After Endgame, Clint Barton, known as Hawkeye, is one of the three remaining original Avengers. After losing his hearing from years of fighting earth-shaking calamities, Clint just wants to retire from superhero life and reconnect with his family, all of whom disappeared for five years during the Blip. But while Clint is trying to enjoy the days leading up to Christmas, things go sideways at an underground auction selling his salvaged Ronin suit, and Clint is sucked into a conflict with the Tracksuit Mafia.

Although all of the Disney+ Marvel series are setting future phases of the MCU, Hawkeye is the show that most clearly passes the torch to a younger generation of heroes and anti-heroes. Hawkeye introduces Kate Bishop, Clint’s headstrong mentee, and Maya Lopez (AKA Echo), a skilled fighter trying to avenge the death of her father.

Moon Knight

Steven Grant is a mild-mannered museum gift shop employee who suffers from blackouts and a sleep disorder. He loves studying ancient Egypt, but his coworkers at the museum see him as so odd that there’s no hope of him ever getting to pursue his passion. Then Steven discovers that he shares a body with an American mercenary named Marc Spector who serves as avatar to Khonshu, the Egyptian god of the moon. Together, Marc and Steven, along with Marc’s wife Layla, must stop cult leader Arthur Harrow from awakening the Egyptian goddess Ammit, who wants to execute billions of people for crimes they may commit at some point in the future.

Moon Knight is Marvel’s most intimate and self-contained show, containing almost no references to the wider MCU. It’s also one of the most moving of the Marvel Disney+ series, exploring childhood trauma and dissociative identity disorder. It also introduces us to the Ennead, the pantheon of Egyptian gods who have been watching over humanity for untold millennia.

Agents of S.H.I.E.L.D., Runaways, Inhumans, and Agent Carter

Over the years, Marvel licensed many of its characters and properties out to various other networks and platforms, and they’re gradually landing on Disney+. Agents of S.H.I.E.L.D. chronicles the adventures of Phil Coulson and the rest of S.H.I.E.L.D. as they investigate aliens, magic, and other oddities that pop up when you live in a superpowered world. Runaways, based on the comic series of the same name, follows a group of teenagers as they discover their superpowers and use them to fight for good. Inhumans focuses on a group of humans whose DNA contains traces of ancient Kree Empire experimentation, and Agent Carter follows the beloved Peggy Carter in her work as a secret agent in the 1940’s.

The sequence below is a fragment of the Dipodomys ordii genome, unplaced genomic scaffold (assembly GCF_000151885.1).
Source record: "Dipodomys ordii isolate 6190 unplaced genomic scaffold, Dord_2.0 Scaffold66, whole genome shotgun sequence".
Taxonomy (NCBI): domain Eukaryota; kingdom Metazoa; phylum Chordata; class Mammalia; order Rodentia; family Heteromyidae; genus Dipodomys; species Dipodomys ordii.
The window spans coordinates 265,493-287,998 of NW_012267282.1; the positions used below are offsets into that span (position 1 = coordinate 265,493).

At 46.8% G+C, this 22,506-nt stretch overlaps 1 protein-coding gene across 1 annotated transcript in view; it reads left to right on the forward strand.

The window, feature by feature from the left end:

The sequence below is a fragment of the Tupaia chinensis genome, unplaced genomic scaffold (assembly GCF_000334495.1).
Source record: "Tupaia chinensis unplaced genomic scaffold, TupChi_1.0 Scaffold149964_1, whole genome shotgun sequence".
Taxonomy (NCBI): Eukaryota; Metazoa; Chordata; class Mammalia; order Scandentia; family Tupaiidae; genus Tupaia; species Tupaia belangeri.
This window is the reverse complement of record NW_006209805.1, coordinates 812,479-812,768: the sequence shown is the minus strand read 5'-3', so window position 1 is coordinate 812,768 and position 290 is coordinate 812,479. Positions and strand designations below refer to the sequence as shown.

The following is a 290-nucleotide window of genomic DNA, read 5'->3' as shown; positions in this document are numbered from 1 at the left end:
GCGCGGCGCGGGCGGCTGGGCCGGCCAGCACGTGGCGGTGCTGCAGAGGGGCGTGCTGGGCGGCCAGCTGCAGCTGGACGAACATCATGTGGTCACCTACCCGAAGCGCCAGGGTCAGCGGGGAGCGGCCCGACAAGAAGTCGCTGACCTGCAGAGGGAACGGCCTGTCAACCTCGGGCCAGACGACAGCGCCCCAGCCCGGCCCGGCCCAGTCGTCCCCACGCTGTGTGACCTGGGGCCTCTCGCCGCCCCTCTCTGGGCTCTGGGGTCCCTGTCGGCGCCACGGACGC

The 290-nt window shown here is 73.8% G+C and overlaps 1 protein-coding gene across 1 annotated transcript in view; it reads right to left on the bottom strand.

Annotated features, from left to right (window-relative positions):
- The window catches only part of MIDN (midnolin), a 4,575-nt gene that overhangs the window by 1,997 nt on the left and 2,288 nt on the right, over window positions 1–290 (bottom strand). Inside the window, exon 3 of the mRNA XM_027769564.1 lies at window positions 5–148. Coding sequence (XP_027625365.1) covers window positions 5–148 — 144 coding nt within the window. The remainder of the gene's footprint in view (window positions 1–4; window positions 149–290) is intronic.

Assembled, Legends, One-Shots, and Other Specials

In addition to their limited series, Marvel has various extra features on Disney+. Assembled is a series of behind-the-scenes looks at MCU movies and series featuring cast and crew interviews, insights into the writing and production process, and outtakes. Legends is a series of shorts that highlight the character arcs of individual heroes and villains throughout the MCU, and the One-Shots are MCU-adjacent shorts that put familiar characters in new situations (like Thor rooming with a mild-mannered Australian office worker named Darryl).

Legacy Animation

Finally, Marvel has included over 40 animated series in the “legacy animation” section of its Disney+ page. These series feature Marvel characters, but aren’t canonically part of the MCU. If the movies and limited series have failed to slake your thirst for Marvel heroics, then dive into the wonderful rabbit hole of Spidey and his Amazing Friends, Spider-Woman, Marvel Funko, The Fantastic Four, and more. One of the highlights of the legacy section is Marvel Rising, which focuses on Miss Marvel, Shuri, America Chavez, Squirrel Girl, and other young heroines of the sprawling Marvel universe.

(image: Marvel)

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Julia Glassman (she/her) holds an MFA from the Iowa Writers' Workshop, and has been covering feminism and media since 2007. As a staff writer for The Mary Sue, Julia covers Marvel movies, folk horror, sci fi and fantasy, film and TV, comics, and all things witchy. Under the pen name Asa West, she's the author of the popular zine 'Five Principles of Green Witchcraft' (Gods & Radicals Press). You can check out more of her writing at